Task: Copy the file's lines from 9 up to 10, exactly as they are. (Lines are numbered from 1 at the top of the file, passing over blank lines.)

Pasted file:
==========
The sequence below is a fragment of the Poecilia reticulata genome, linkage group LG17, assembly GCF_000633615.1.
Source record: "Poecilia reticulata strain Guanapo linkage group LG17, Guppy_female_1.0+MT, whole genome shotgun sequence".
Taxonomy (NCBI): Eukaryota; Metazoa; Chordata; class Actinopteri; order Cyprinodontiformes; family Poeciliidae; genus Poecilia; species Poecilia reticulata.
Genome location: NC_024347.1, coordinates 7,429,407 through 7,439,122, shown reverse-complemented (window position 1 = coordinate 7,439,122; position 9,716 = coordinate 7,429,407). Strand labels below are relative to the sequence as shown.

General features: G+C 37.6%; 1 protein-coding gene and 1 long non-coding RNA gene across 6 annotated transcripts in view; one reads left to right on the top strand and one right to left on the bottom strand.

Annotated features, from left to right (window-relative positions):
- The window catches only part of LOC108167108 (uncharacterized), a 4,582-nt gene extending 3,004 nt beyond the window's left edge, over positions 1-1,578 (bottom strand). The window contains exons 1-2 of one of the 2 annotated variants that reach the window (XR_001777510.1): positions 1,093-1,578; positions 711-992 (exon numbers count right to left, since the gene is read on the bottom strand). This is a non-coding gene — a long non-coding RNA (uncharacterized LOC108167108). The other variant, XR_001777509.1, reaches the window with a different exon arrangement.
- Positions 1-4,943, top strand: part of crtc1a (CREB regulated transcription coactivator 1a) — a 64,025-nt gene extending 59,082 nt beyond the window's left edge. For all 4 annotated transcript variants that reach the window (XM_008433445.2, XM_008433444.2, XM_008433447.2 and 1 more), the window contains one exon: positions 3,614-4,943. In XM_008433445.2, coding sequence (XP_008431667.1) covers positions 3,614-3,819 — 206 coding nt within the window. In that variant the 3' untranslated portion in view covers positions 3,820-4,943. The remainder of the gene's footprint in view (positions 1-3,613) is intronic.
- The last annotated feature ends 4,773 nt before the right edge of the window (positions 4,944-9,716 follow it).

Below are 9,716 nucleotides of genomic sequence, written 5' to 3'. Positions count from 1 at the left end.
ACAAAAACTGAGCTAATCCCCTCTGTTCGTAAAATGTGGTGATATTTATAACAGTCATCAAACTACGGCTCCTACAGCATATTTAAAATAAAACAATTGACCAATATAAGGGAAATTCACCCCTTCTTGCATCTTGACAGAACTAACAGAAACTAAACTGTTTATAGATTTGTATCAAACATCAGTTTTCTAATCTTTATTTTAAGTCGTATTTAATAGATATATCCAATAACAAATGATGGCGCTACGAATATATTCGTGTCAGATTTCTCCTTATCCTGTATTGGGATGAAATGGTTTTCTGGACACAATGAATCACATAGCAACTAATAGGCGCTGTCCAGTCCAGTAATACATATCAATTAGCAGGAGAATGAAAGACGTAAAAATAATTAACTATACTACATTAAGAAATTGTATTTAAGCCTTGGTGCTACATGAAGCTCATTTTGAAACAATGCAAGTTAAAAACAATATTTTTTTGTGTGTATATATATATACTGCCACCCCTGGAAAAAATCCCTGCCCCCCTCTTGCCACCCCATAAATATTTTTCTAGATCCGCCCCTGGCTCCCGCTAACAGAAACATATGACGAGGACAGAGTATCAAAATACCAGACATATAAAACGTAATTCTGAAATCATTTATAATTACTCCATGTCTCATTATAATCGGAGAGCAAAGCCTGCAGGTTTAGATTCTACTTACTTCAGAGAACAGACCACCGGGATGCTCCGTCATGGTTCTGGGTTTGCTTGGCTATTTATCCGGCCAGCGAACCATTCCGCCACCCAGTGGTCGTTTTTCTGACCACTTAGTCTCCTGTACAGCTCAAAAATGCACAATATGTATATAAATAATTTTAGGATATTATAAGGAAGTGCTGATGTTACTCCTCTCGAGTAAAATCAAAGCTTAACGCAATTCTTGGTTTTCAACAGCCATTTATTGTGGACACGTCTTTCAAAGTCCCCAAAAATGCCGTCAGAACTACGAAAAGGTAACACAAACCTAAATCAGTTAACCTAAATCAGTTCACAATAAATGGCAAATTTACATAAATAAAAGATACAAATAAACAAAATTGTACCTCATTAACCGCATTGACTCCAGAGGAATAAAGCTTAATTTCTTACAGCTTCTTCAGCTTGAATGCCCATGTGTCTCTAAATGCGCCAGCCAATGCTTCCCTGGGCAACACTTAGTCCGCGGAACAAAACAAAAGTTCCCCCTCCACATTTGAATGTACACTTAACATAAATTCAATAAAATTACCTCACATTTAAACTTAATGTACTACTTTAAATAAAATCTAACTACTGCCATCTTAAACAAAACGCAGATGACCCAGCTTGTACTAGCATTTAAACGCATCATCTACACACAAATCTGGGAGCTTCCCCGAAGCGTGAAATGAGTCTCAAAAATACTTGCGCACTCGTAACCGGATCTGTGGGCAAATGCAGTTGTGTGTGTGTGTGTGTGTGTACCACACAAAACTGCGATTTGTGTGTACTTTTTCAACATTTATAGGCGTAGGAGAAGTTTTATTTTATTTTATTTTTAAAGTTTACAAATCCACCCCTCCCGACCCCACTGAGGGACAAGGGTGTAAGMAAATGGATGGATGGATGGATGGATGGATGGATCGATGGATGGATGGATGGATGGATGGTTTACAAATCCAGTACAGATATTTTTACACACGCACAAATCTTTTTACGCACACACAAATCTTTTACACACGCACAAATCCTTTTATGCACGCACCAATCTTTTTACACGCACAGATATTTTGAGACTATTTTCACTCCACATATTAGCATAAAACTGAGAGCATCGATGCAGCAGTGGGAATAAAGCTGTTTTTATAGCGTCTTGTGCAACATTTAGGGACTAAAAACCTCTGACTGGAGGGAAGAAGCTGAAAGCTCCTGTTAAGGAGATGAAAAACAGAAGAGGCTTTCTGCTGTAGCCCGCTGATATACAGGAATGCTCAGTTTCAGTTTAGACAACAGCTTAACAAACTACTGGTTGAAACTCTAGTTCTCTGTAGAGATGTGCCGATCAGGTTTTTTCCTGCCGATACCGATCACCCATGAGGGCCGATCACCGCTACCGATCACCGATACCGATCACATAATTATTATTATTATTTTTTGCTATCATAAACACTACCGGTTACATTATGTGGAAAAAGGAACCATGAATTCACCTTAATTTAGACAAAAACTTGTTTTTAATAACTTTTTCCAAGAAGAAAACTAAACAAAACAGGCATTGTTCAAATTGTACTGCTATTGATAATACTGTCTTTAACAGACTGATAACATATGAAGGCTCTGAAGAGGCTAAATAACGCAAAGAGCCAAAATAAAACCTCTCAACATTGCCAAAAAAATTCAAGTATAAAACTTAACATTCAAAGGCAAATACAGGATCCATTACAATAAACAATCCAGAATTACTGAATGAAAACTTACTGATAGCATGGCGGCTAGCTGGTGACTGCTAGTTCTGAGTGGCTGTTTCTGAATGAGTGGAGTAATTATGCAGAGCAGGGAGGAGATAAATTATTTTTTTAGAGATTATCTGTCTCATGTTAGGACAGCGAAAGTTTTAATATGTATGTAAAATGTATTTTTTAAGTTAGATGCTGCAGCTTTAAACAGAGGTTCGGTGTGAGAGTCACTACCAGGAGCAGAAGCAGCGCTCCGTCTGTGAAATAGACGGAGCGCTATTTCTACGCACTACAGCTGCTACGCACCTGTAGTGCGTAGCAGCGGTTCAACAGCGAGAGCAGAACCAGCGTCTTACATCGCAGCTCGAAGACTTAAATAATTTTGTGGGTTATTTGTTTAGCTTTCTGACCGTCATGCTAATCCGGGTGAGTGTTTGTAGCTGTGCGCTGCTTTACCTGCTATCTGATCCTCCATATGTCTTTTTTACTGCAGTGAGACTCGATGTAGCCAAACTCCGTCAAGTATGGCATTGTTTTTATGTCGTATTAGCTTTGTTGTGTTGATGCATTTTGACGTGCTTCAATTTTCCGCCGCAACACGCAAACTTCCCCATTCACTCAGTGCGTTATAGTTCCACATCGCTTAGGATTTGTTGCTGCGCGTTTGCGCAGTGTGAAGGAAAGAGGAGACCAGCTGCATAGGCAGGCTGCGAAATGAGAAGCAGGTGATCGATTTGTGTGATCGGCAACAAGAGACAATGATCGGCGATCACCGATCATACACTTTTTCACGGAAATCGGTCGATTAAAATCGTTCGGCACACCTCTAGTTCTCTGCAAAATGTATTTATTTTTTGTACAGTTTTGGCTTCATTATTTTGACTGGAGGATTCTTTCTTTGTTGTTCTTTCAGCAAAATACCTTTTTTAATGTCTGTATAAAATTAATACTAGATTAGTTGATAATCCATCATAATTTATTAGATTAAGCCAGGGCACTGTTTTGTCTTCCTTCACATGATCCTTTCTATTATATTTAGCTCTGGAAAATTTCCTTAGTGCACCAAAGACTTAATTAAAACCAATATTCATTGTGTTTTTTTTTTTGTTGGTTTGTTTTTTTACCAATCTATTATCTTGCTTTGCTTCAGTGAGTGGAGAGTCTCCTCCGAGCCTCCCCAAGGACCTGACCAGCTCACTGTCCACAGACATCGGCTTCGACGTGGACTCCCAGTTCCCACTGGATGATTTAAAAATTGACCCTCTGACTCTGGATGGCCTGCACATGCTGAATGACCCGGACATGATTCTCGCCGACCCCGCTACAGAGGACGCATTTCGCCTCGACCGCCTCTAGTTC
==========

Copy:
- The last annotated feature ends 4,773 nt before the right edge of the window (positions 4,944-9,716 follow it).

Below are 9,716 nucleotides of genomic sequence, written 5' to 3'. Positions count from 1 at the left end.